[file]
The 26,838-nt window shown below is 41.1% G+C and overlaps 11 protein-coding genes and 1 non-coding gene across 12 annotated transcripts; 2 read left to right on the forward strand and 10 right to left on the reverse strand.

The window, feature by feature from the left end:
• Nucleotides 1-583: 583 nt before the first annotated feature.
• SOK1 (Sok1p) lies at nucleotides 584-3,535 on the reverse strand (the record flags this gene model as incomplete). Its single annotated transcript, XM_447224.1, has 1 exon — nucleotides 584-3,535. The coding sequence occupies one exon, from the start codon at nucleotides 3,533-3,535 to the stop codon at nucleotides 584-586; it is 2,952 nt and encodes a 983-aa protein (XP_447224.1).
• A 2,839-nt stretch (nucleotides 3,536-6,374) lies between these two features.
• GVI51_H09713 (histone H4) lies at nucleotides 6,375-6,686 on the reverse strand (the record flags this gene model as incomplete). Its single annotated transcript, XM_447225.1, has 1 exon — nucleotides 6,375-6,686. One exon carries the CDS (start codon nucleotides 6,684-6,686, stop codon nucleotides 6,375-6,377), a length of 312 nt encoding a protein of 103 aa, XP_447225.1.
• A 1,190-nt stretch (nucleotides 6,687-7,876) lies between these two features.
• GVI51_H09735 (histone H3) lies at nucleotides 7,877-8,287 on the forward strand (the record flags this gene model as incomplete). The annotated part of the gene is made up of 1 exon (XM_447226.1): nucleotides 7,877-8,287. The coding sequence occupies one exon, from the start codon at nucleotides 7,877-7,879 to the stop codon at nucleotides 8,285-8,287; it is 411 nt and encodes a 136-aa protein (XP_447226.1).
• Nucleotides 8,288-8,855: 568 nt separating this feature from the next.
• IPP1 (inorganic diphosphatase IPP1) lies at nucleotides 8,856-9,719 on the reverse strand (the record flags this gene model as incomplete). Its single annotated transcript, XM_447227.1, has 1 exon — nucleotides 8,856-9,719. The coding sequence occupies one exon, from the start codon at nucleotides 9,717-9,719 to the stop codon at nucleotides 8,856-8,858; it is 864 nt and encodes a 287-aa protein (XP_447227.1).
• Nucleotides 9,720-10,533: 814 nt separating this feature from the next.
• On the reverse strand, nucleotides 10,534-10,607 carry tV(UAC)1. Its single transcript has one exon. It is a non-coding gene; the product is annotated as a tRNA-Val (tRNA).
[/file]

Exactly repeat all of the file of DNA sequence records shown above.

The 26,838-nt window shown below is 41.1% G+C and overlaps 11 protein-coding genes and 1 non-coding gene across 12 annotated transcripts; 2 read left to right on the forward strand and 10 right to left on the reverse strand.

The window, feature by feature from the left end:
• Nucleotides 1-583: 583 nt before the first annotated feature.
• SOK1 (Sok1p) lies at nucleotides 584-3,535 on the reverse strand (the record flags this gene model as incomplete). Its single annotated transcript, XM_447224.1, has 1 exon — nucleotides 584-3,535. The coding sequence occupies one exon, from the start codon at nucleotides 3,533-3,535 to the stop codon at nucleotides 584-586; it is 2,952 nt and encodes a 983-aa protein (XP_447224.1).
• A 2,839-nt stretch (nucleotides 3,536-6,374) lies between these two features.
• GVI51_H09713 (histone H4) lies at nucleotides 6,375-6,686 on the reverse strand (the record flags this gene model as incomplete). Its single annotated transcript, XM_447225.1, has 1 exon — nucleotides 6,375-6,686. One exon carries the CDS (start codon nucleotides 6,684-6,686, stop codon nucleotides 6,375-6,377), a length of 312 nt encoding a protein of 103 aa, XP_447225.1.
• A 1,190-nt stretch (nucleotides 6,687-7,876) lies between these two features.
• GVI51_H09735 (histone H3) lies at nucleotides 7,877-8,287 on the forward strand (the record flags this gene model as incomplete). The annotated part of the gene is made up of 1 exon (XM_447226.1): nucleotides 7,877-8,287. The coding sequence occupies one exon, from the start codon at nucleotides 7,877-7,879 to the stop codon at nucleotides 8,285-8,287; it is 411 nt and encodes a 136-aa protein (XP_447226.1).
• Nucleotides 8,288-8,855: 568 nt separating this feature from the next.
• IPP1 (inorganic diphosphatase IPP1) lies at nucleotides 8,856-9,719 on the reverse strand (the record flags this gene model as incomplete). Its single annotated transcript, XM_447227.1, has 1 exon — nucleotides 8,856-9,719. The coding sequence occupies one exon, from the start codon at nucleotides 9,717-9,719 to the stop codon at nucleotides 8,856-8,858; it is 864 nt and encodes a 287-aa protein (XP_447227.1).
• Nucleotides 9,720-10,533: 814 nt separating this feature from the next.
• On the reverse strand, nucleotides 10,534-10,607 carry tV(UAC)1. Its single transcript has one exon. It is a non-coding gene; the product is annotated as a tRNA-Val (tRNA).